This leaves us with a potential puzzle. Why did the correlation break down after ca. 40% of maximum possible distance in the empirical datasets from TreeBase when we see what appears like a clear correlation through deepest time even in our own example? In a way it is even stranger, because while they had somewhat less correlation for higher level phylogenies than for lower level ones it was still in the same ballpark. That means that if you use a phylogeny of one genus of plants, you would not see correlation between PD and FD when including the most distantly related members of the genus. But you would see it if you used a phylogeny of the entire plant family it is a member of, and if the whole genus from before covered only a depth of 30% of the maximum distance in the new tree. How can the correlation be there for the same group using one phylogeny and gone using another?
Well, probably because you would use less variable characters or sequence markers to infer the higher level phylogeny. But then that means that there is no problem with the principle of PD as such, merely that you have to zoom out of the tree of life a bit, and it works again. The real problem appears to be simply homoplasy in real life datasets. And that, by the way, is also what I meant above with the main point of the paper being surprisingly banal: If there is homoplasy in the dataset then PD doesn't work as well as it could.
Not only had Dan Faith, the inventor of PD, apparently already drawn attention to that issue himself in 1992 ("cladograms based on a small number of characters, or on characters that exhibit large amounts of homoplasy (convergences and reversals in the derivation of features), are probably less reliable"), but we would not have needed an empirical study to gain that insight even if he had not because it is just plainly obvious. Noise weakens signal. Who would have guessed?
But from this point on opinions in our journal club diverged most sharply. On the one side, there were those who argued that homoplasy is a hard fact of life, and because there are no datasets without it PD is problematic. On the other side, and that is the one that I lean to, were those who pointed out that homoplasy is not a hard fact of life but instead an indication of human error. I wrote above that homoplasy is noisy or contradictory data. How does that happen?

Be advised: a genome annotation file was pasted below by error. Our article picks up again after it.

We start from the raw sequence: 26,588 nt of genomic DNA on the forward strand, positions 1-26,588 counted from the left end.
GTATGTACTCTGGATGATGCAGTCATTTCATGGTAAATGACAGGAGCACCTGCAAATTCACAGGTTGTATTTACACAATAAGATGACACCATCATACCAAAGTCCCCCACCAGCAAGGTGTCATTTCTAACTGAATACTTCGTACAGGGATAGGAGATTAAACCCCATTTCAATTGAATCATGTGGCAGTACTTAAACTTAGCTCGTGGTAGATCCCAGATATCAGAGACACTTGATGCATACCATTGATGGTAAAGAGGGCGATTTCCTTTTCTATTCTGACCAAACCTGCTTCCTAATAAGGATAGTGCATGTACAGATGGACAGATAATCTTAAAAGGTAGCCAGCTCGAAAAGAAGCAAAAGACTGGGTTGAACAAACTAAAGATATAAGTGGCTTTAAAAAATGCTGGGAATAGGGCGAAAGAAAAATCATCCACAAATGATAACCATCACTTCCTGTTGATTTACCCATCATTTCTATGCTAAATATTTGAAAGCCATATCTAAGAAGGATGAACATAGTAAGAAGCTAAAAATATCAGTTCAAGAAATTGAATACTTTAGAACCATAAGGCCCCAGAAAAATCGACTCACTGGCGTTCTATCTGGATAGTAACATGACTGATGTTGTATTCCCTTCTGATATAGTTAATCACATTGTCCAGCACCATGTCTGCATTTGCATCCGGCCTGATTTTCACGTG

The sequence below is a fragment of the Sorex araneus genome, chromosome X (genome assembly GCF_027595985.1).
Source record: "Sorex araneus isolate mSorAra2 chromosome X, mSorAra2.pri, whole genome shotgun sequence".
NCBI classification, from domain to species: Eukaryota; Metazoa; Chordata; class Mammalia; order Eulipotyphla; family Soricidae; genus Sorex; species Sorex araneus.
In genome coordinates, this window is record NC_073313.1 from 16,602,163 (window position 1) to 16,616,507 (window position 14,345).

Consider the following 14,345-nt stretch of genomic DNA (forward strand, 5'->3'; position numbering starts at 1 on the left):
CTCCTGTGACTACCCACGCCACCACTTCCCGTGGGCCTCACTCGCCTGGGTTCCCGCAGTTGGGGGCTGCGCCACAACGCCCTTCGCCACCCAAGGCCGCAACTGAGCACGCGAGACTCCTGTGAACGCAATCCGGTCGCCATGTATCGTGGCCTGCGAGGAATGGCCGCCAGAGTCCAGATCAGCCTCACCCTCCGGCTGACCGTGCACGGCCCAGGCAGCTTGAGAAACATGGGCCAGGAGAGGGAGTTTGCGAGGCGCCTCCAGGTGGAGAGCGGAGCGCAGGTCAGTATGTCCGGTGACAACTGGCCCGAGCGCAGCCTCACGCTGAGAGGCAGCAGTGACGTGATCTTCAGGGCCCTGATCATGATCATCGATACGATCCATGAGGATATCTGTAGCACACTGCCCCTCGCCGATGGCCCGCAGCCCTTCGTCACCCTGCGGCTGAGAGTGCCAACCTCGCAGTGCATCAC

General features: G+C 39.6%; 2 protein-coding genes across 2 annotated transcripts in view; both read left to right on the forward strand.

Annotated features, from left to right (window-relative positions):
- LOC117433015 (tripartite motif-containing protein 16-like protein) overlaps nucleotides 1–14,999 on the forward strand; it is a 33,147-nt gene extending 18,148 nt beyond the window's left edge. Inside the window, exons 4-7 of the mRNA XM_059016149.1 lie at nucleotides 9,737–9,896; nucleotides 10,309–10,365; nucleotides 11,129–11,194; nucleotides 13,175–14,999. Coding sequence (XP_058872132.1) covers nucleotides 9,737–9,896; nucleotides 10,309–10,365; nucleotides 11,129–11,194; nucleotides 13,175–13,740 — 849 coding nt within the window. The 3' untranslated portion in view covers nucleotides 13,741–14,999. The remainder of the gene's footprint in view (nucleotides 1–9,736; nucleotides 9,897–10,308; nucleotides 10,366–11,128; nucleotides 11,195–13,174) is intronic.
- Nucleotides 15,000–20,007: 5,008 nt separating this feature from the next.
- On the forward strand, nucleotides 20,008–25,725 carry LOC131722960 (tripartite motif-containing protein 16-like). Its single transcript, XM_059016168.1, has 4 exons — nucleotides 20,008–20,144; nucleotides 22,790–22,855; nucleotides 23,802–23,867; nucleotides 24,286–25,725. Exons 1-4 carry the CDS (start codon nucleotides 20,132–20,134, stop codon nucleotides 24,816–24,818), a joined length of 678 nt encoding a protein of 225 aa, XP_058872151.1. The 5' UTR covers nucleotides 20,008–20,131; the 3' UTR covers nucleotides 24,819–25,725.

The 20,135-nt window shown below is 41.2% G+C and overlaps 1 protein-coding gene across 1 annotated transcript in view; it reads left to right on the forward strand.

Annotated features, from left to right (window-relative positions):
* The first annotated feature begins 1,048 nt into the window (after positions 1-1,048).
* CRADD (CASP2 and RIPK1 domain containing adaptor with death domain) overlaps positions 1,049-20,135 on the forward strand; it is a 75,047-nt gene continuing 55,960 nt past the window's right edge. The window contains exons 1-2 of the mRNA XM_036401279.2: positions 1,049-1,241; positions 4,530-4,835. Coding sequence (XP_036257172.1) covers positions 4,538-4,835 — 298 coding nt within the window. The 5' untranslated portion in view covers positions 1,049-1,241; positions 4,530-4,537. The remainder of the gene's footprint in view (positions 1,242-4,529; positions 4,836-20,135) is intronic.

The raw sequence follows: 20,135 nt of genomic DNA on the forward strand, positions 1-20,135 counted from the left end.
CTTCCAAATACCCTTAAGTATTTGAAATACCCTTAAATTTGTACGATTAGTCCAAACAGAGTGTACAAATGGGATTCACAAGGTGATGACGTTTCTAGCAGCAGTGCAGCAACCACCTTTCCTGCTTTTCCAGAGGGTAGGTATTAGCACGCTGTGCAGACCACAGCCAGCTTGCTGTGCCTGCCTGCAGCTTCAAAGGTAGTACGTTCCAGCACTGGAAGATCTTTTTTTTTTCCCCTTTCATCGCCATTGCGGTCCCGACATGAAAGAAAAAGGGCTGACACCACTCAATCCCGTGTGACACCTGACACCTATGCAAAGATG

When we score characters for use in reconstructing evolutionary relationships, we want to score them so that they accurately represent the real life behaviour of those characters. Meaning that if a character state has arisen twice independently, we should score that really as two different states; but in reality we may not always know that in advance. This is crucial to understand. I was thinking about what example I could come up with but luckily Greg Mayer has recently written an awesome post on flying vertebrates on Jerry Coyne's website. Here is the crucial part:
Powered flight is thus an excellent example of convergent evolution - the origin of similar structures as adaptations to similar conditions of existence. The wings, because they evolved independently, are said to be analogous (i.e. not derived from a common ancestor possessing wings), as is evident from the different nature of the air foil, and the different modifications of the bones involved in the wings of the three groups - the similarities are superficial and functional. It also nicely shows the hierarchical nature of homology. The front limbs of bats, birds, and pterosaurs are homologous as limbs (i.e. derived from a common ancestor possessing front limbs), but not as wings. The common structures (humerus, radius, ulna, etc.) are homologous at the level of tetrapods, but the modifications of these structures as wings are separate evolutionary events.Again, this is crucial to understand. If you want to build a morphology based phylogeny of the vertebrates and you go ahead and score the character "front limbs" as the state "wings" for pterosaurs, bats and birds, then that character will show up as homoplasious on your tree. But it is only so because you have made a scoring mistake and scored as homologous what really isn't; there should have been three different states for the three different, independently evolved wings. Perhaps that is not as easy to see when we are talking about molecular data but it is really the exact same issue: an adenosine being replaced with a cytosine in two lineages in parallel should ideally not be scored as the same character state. In reality we have little choice because we don't know, but that is not the fault of the PD metric.
Just like there is no paraphyly in nature, only a phylogenetic structure in which a taxonomist erroneously circumscribes taxa to be paraphyletic, there is also no homoplasy in nature but merely character states that look the same to us because we don't know a priori that they arose independently.
In summary, PD works. The problem is our ignorance of how to correctly score the characters.
*) Okay, if you wonder why restriction sites are, in their words, "conservation relevant", you are not alone.
Faith D, 1992. Conservation evaluation and phylogenetic diversity. Biological Conservation 61: 1-10.
Kelly S, Grenyer R, Scotland RW, 2014. Phylogenetic trees do not reliably predict feature diversity. Diversity and Distributions.